Skip to main content
Chemistry LibreTexts

15.6: The Diels-Alder (4 2) Cycloaddition Reaction

  • Page ID
    183054
  •  

    The Diels-Alder (4+2) Cycloaddition Reaction

    A cycloaddition reaction is the concerted bonding together of two independent pi-electron systems to form a new ring of atoms. When this occurs, two pi-bonds are converted to two sigma-bonds, the simplest example being the hypothetical combination of two ethene molecules to give cyclobutane. This does not occur under normal conditions, but the cycloaddition of 1,3-butadiene to cyanoethene (acrylonitrile) does, and this is an example of the Diels-Alder reaction. The following diagram illustrates two cycloadditions, and introduces several terms that are useful in discussing reactions of this kind.

    In the hypothetical ethylene dimerization on the left, each reactant molecule has a pi-bond (colored orange) occupied by two electrons. The cycloaddition converts these pi-bonds into new sigma-bonds (colored green), and this transformation is then designated a [2+2] cycloaddition, to enumerate the reactant pi-electrons that change their bonding location.
    The Diels-Alder reaction is an important and widely used method for making six-membered rings, as shown on the right. The reactants used in such reactions are a conjugated diene, simply referred to as the diene, and a double or triple bond co-reactant called the dienophile, because it combines with (has an affinity for) the diene. The Diels-Alder cycloaddition is classified as a [4+2] process because the diene has four pi-electrons that shift position in the reaction and the dienophile has two.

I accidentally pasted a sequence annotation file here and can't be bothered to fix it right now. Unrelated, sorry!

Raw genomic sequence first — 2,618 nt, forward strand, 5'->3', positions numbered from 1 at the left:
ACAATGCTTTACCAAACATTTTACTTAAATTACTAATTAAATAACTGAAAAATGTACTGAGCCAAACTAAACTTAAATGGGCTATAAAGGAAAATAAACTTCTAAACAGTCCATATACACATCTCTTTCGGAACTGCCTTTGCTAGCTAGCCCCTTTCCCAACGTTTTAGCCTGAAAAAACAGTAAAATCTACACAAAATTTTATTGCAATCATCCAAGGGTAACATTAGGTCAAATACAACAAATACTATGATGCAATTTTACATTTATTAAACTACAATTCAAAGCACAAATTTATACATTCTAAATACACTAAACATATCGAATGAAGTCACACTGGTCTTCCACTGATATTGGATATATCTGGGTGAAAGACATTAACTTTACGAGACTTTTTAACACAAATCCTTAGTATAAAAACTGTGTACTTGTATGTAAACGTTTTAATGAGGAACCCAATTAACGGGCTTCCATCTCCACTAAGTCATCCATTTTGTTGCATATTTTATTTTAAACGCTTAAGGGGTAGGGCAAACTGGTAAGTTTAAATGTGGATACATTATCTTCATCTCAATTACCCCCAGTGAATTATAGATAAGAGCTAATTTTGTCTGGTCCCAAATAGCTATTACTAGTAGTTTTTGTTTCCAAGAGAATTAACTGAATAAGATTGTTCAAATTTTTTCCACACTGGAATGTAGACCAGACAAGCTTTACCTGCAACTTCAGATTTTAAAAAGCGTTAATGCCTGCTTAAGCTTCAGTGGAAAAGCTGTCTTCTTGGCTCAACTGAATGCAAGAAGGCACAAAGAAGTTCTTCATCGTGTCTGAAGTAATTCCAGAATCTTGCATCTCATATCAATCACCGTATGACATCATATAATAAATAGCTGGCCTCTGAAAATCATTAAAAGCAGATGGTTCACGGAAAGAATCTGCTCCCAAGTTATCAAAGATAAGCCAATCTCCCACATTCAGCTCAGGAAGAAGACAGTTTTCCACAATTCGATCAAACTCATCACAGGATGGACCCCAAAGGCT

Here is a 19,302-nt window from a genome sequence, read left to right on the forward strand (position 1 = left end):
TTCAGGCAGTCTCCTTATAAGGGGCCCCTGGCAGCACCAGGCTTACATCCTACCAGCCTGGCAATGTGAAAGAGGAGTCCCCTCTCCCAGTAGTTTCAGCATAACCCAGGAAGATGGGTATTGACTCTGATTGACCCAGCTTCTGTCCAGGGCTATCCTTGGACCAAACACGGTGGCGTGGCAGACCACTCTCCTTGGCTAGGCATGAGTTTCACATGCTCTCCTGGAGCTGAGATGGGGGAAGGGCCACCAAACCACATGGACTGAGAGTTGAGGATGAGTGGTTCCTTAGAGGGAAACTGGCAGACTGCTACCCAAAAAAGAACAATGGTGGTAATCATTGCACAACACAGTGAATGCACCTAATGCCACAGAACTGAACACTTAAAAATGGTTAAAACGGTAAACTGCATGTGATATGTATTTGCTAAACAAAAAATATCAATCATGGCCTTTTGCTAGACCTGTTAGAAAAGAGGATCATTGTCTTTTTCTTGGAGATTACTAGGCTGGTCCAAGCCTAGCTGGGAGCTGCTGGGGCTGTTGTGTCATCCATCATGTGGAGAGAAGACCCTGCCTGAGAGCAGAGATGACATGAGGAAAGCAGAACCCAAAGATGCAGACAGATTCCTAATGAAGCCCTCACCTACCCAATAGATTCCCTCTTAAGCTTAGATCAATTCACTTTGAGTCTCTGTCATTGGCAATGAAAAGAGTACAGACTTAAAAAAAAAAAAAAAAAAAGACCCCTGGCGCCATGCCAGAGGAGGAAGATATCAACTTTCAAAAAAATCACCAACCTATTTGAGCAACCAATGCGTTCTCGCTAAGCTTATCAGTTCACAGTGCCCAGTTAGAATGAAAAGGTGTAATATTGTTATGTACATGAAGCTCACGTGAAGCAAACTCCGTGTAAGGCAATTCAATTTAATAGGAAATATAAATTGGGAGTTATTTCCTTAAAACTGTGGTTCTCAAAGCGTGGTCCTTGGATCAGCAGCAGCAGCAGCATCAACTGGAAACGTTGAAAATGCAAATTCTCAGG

Diels-Alder Mechanism

    The Diels-Alder reaction is a single step process, so the diene component must adopt an s-cisconformation in order for the end carbon atoms (#1 & #4) to bond simultaneously to the dienophile. For many acyclic dienes the s-trans conformer is more stable than the s-cis conformer (due to steric crowding of the end groups), but the two are generally in rapid equilibrium, permitting the use of all but the most hindered dienes as reactants in Diels-Alder reactions.  In order for a Diels-Alder reaction to occur, the diene molecule must adopt what is called the s-cis conformation:

    image228.png

    In its usual form, the diene component is electron rich, and the best dienophiles are electron poor due to electron withdrawing substituents such as CN, C=O & NO2. The initial bonding interaction reflects this electron imbalance, with the two new sigma-bonds being formed simultaneously, but not necessarily at equal rates.  Essentially, this process involves overlap of the 2p orbitals on carbons 1 and 4 of the diene with the two 2p orbitals on the sp2-hybridized carbons of the dienophile. Both of these new overlaps form new sigma bonds, and a new pi bond is formed between carbon 2 and 3 of the diene.

    image224.png

    One of the most important things to understand about this process is that it is concerted – all of the electron rearrangement takes place at once, with no carbocation intermediates.

    Since the diene takes the role of the nucleophile, electron donating group increase the reactivity of the diene.  While the dienophile takes the role of the electrophile, electronwithdrawing groups increase the reactivity of the dienophile.  The reactions below are examples of the Diels-Alder reaction.

    ch 16 sect 6 example rxns.png

    Exercise

    7. Draw the bond-line structures for the reactions below.

    Practice Problems.bmp

    Answer

    7.

    Practice_Problems_Answers_(3).png

    Contributors